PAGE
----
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IDF on alert for Hezbollah provocation as Israel, Lebanon said nearing maritime deal

Lebanese terror group may attempt to sabotage negotiations over disputed offshore gas fields, as Lebanon official reportedly says an agreement is ‘very close’

Energean's floating production system (FPSO) at the Karish gas field in the Mediterranean Sea. (Energean)
Energean's floating production system (FPSO) at the Karish gas field in the Mediterranean Sea. (Energean)

Israel’s security forces are on high alert near the northern border amid fears the Hezbollah terror group may attempt to carry out an attack in order to sabotage talks between Israel and Lebanon on a maritime border dispute, with the sides said to be nearing an agreement.

Israel and Lebanon have been engaged for over a year in rare US-brokered talks aimed at resolving a dispute over rights to offshore fields thought to hold riches of natural gas.

Both countries claim some 860 square kilometers (330 square miles) of the Mediterranean Sea. Lebanon also claims that the Karish gas field is in disputed territory under ongoing maritime border negotiations, while Israel says it lies within its internationally recognized economic waters.

Hezbollah, a Lebanon-based Shiite terror group backed by Iran, has vociferously opposed any concessions in the talks with Israel. Its leader, Hassan Nasrallah, has consistently threatened to target Israeli offshore installations.

In July, the IDF said it downed three Hezbollah drones launched at a gas rig in one of the disputed fields.

Israeli defense officials fear Nasrallah may be seeking to provoke Israel one more time in hopes of getting credit for any Israeli concessions before a deal is signed, Channel 12 news reported, without citing a source. The report said the two sides are close to signing an agreement.

Hezbollah terror leader Hassan Nasrallah speaks via a video link, as his supporters raise their hands, during the Shiite holy day of Ashoura, in a southern suburb of Beirut, Lebanon, August 9, 2022. (AP Photo/Hussein Malla)

Amos Yadlin, the former head of Israel’s intelligence, warned Sunday that Hezbollah was becoming overconfident in its provocations.

The terror group was at risk of overplaying its hand and sparking a conflict with Israel, similar to the buildup ahead of the last war between Israel and Hezbollah in 2006, he said.

An unnamed Lebanese official was quoted by Russia’s Sputnik news outlet on Sunday saying Beirut was still waiting for Israel’s answer to its last proffer, but was optimistic there would be a deal next month.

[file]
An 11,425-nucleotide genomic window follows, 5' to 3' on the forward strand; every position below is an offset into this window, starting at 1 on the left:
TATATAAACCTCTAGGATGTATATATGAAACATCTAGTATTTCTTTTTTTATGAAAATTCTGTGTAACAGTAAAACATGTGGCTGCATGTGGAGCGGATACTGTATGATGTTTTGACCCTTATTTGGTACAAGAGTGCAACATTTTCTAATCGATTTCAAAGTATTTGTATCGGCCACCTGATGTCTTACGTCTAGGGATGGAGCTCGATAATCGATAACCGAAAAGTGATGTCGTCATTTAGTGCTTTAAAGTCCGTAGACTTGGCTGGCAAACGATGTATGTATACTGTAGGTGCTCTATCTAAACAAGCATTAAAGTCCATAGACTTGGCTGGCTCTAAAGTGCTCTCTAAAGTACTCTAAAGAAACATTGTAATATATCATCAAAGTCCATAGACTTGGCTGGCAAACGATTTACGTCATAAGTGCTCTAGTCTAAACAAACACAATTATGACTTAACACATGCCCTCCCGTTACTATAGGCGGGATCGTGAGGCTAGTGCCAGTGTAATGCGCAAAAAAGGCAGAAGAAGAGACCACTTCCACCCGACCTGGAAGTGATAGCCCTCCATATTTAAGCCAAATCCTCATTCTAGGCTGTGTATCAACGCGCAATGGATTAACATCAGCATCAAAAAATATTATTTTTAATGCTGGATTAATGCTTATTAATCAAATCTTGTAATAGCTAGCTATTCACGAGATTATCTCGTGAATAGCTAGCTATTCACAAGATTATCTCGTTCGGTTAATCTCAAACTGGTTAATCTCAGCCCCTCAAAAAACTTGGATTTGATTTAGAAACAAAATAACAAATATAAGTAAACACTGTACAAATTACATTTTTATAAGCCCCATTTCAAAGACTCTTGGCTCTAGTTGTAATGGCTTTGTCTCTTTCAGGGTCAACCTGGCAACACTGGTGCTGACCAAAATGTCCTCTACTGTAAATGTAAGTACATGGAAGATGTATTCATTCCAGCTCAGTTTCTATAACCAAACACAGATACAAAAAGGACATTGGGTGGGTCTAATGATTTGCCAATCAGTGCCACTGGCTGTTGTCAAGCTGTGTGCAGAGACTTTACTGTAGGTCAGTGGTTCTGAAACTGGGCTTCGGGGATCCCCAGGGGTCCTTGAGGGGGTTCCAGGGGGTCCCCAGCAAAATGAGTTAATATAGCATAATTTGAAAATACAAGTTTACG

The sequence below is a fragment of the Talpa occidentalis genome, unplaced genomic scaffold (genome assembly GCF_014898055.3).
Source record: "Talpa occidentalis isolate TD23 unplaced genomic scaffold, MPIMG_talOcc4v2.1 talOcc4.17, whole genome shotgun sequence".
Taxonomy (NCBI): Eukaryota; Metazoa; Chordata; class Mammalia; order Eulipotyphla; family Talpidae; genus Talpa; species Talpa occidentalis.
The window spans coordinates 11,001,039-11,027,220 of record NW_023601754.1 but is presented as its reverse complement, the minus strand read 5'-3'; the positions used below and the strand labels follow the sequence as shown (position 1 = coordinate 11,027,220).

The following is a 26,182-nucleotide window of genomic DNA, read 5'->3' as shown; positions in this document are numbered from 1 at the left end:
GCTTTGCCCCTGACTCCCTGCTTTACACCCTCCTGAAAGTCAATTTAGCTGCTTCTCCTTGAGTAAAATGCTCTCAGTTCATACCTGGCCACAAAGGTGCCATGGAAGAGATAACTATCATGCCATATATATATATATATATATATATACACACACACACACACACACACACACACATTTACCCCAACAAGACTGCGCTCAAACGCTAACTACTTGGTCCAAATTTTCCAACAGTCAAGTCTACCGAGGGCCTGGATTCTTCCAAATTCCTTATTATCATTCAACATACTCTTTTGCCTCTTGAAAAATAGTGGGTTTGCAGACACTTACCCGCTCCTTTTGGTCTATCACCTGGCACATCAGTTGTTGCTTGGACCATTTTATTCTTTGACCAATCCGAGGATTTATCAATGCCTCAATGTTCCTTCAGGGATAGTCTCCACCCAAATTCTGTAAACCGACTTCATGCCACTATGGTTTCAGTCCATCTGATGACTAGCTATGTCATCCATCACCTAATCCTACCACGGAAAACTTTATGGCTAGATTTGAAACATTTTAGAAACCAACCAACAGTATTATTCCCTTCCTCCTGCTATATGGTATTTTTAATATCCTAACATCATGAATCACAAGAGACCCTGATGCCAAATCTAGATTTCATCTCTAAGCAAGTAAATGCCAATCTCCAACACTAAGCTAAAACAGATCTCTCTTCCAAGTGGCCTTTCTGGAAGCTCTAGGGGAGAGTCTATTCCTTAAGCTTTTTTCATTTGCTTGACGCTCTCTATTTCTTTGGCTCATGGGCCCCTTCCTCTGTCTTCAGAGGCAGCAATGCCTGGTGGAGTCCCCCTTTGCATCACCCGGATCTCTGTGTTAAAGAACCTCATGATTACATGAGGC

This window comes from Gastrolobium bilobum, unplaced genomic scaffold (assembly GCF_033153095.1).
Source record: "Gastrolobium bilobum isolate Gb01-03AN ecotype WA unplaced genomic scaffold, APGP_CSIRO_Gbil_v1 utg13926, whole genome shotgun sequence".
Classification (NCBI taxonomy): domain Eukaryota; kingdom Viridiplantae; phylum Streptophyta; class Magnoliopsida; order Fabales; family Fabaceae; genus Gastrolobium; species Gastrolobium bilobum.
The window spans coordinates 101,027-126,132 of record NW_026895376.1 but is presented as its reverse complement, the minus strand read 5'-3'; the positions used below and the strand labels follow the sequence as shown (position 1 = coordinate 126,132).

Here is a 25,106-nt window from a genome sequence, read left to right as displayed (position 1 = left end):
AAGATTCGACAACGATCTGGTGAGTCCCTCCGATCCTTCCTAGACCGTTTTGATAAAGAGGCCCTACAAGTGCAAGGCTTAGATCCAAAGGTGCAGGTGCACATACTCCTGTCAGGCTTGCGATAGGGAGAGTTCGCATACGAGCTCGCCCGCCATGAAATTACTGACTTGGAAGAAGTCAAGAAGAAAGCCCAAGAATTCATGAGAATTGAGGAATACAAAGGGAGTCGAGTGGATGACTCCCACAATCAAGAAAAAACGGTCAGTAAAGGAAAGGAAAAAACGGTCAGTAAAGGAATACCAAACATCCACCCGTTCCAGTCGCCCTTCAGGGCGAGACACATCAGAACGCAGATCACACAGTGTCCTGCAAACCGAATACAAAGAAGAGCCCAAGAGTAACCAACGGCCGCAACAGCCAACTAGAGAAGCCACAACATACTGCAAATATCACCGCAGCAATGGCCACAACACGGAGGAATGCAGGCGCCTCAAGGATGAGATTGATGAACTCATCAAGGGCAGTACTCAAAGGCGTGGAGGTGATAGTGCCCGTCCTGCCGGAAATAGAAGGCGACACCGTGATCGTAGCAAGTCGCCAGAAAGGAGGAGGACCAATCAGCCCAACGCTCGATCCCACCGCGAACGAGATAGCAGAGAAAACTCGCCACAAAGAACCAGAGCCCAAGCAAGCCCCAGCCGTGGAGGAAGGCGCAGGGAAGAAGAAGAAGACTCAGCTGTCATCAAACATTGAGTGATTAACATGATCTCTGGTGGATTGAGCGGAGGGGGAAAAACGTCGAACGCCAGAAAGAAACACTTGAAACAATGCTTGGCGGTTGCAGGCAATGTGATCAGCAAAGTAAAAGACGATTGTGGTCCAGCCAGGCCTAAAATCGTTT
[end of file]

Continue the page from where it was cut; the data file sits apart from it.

“We are very close to reaching an agreement on the demarcation of the maritime border with Israel,” the unnamed Lebanese official was quoted by the semi-official Russian outlet as saying.

“The border demarcation issue will be concluded in September,” the source said.

US envoy to the deal Amos Hochstein said earlier this month that he was “optimistic” about the deal, and Lebanon’s foreign minister late last month said he was more bullish than ever about negotiations.

An Israeli Sa’ar Class 5 Corvette guards the Energean floating production, storage and offloading vessel at the Karish gas field, in footage published by the military on July 2, 2022. (Israel Defense Forces)

The dispute over the maritime border is more than a decade old. In 2012, Lebanon rejected an American proposal to receive 550 square kilometers (212 square miles), or almost two-thirds of the area, while Israel would have received the remaining third. The disputed area covers the Karish gas field and the Qana field.

Lebanon and Israel last fought a war in 2006, have no diplomatic relations and are separated by a UN-patrolled ceasefire line.

They resumed negotiations over their maritime frontier in 2020 but the process was stalled by Beirut’s claim that the map used by the UN in the talks needed modifying.

Lebanon badly needs an agreement over the maritime border in the Mediterranean as it hopes to exploit offshore gas reserves to try and alleviate what has become the worst economic crisis in its modern history.

Israel maintains sovereignty over the Karish gas field and has been seeking to develop the field as it tries to position itself as a natural gas supplier to Europe.

In June, Israel, Egypt, and the European Union signed a memorandum of understanding in Cairo that will see Israel export its natural gas to the bloc for the first time.

Agencies and TOI staff contributed to this report.

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